My wife recently made the observation, with both honesty and concern, that I was becoming a grump.
With both reticence and reflection, I had to agree that she was 100% correct.
The evidence was undeniable. There are a growing number of things which I just find intolerable.
First and foremost is that Donald Trump continues to be President of the United States no matter how often I wake up and hope that I’ve just been having a bad dream. Sure, there is some satisfaction in watching him careen about from crisis to crisis, constantly showing off his incompetence and ignorance. But watching the horrifying damage he is causing to America’s reputation, his willful destruction of our environment, and his lack of concern for justice and human rights is almost as appalling as the fact that 30% of Americans still think he’s doing a good job, or at least are willing to “give him a chance.” The hypocrisy of his backers grates on me remembering that this same 30% along with 100% of Congressional Republicans never gave President Obama a moment of support even as he advanced initiatives that would improve the lives of all Americans.
I mean, that should be enough to justify four years of grumpiness. It is epic and bigly, and I have absolutely no control over it. So, I think that carrying around that angst has made me hyper sensitive to little things, like noise.
I always thought I lived on a quiet street until I retired and was home more hours of the day. Now it seems as though there is a mower or a blower or a chain saw in operation near my house (actually as I am writing, a chain saw just fired up somewhere nearby) from 7:30 AM on. I appreciate that people are keeping their houses and yards in good shape, I really do, but couldn’t we have some established “quiet hours” in the middle of the day when I like to take my nap? Is that really too much to ask?
And when did it become OK to carry on conversations in public places with your phone set on “speaker”? It seems that everywhere I go now, I run into people on their phones and have to listen to both sides of the conversation when I’d prefer not to hear either of them. I was taking my walk around a local lake and had to push myself hard to get past a lady who was negotiating with her bank, phone set on “speaker”, and I could hear her getting put on hold and bounced from person to person and telling and re-telling the story of her loan problems. I got anxious just listening to someone else getting the runaround!
I even feel my grouch level rising when I know someone with whom I am having a conversation has put me on speaker so that he or she can walk around the house or dust or do the dishes or god knows what. Can’t we stop a moment and actually talk to one another without feeling a need to multi-task?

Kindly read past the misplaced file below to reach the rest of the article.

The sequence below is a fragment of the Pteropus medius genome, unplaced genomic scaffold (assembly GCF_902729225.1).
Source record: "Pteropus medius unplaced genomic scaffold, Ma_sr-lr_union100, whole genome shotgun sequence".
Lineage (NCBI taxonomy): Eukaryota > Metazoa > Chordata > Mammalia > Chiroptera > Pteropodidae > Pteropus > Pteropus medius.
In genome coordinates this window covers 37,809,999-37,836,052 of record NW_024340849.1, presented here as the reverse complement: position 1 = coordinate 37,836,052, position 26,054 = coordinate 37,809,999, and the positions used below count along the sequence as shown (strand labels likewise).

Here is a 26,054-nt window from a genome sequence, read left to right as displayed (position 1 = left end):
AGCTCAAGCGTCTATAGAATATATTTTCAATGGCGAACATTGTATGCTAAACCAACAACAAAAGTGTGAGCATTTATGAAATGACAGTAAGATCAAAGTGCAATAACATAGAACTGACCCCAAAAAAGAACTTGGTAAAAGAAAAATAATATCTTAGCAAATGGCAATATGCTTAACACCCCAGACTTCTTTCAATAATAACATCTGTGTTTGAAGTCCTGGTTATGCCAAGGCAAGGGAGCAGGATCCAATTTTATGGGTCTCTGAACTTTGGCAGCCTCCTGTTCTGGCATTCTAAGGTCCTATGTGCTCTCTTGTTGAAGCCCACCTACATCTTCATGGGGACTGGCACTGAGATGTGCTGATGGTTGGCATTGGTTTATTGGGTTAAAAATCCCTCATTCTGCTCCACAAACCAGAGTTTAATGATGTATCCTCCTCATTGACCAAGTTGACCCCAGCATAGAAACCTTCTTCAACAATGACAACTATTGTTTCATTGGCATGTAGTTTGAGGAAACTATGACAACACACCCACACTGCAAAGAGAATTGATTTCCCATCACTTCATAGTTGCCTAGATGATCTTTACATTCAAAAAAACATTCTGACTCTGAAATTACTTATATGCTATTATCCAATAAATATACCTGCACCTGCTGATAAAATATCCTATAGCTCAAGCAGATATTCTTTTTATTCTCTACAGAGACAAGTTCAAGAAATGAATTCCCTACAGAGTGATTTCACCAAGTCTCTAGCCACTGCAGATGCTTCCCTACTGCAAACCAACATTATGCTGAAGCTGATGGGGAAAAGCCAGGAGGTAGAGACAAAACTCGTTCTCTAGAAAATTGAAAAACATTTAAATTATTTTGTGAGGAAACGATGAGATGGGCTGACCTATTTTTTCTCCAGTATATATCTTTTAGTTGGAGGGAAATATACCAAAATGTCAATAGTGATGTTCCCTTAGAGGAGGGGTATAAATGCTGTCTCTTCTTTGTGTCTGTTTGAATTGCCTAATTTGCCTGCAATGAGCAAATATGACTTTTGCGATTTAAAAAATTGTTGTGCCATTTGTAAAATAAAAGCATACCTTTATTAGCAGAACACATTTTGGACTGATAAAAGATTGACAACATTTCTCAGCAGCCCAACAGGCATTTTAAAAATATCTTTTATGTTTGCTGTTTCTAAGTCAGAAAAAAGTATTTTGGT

I love my smartphone. I don’t want anyone to take it away from me. But I don’t want to listen to your conversations. I certainly don’t want to listen to your music (headphones, please!), and if you want to dust, or do the dishes rather than talk to me, call me back when you have time, for god’s sake.
See what I mean? Grouchy.
It can even come down to a scrubbing sponge, wet and soapy and full of germs, left in the bottom of the kitchen sink. I’m not a germaphobe, and I can’t even pinpoint when I started to obsess over this, but when I do the dishes, I’ve trained myself to always wring out the sponge and put it in a spot to dry. So when I find it sitting, soggy and gross in the bottom of the sink, there’s only one other person who could have left it there. We no longer have the kids at home to blame things on, and I think we both really miss that.
I tried to approach it in a lighthearted way since it was one of those issues that I can recognize as being both petty but increasingly critical at the same time. “Hey,” I told her, “you know, it’s the weirdest thing, for some reason I’ve developed this sponge obsession” which I went on to describe to her. You know, subtle, joking, not really a big deal. She just looked at me blankly. “I never do that,” she claimed. “Oh, ha ha! Guess it’s just me!” because, you know, it’s petty, inconsequential. So now, I’ve begun snapping photos of every time it happens, every time she leaves the damn sponge behind. Clearly, I need to come with evidence next time.
See what I mean? A Class-A grump.
I’m not actually taking pictures of every time she leaves the sponge in the sink. I’d like to continue to stay married. In truth, the root of my grumpiness is me. Sure, I need to read the news less and take whatever other medicine is available to combat the Trump-virus in my brain. But I came to realize as we talked about my moodiness that most of my unhappiness comes from the nagging anxiety that comes with being retired and a little unsure if I am still relevant in some way. It comes from being unhappy that I can’t lose the same 10 pounds that all Americans are trying to lose, no matter how many failed attempts that I make. It comes from every new ache, pain, and wrinkle that announces my advancing age. It comes from every time I look about me and see a project I haven’t finished or the list of projects that I haven’t even had the energy to begin.
But don’t cry for me, Argentina. I have discovered one powerfully curative potion. Within the past week, on a trip to visit my niece in Colorado Springs, in the space of 4 days, I went zip lining over beautiful Colorado canyons, something I’d been afraid to try on other occasions AND spent two glorious hours roaring down the Arkansas River through Class III and IV rapids, feeling an utter sense of calm and a pure rush of adrenaline coursing through me at the same time.
When I got home, suddenly everything seemed possible again. I came home younger than when I left, ready to let the little stuff go. Ready to look for the next chance to push the limits for myself. Turns out that that may be the cure-for-what-ails-you.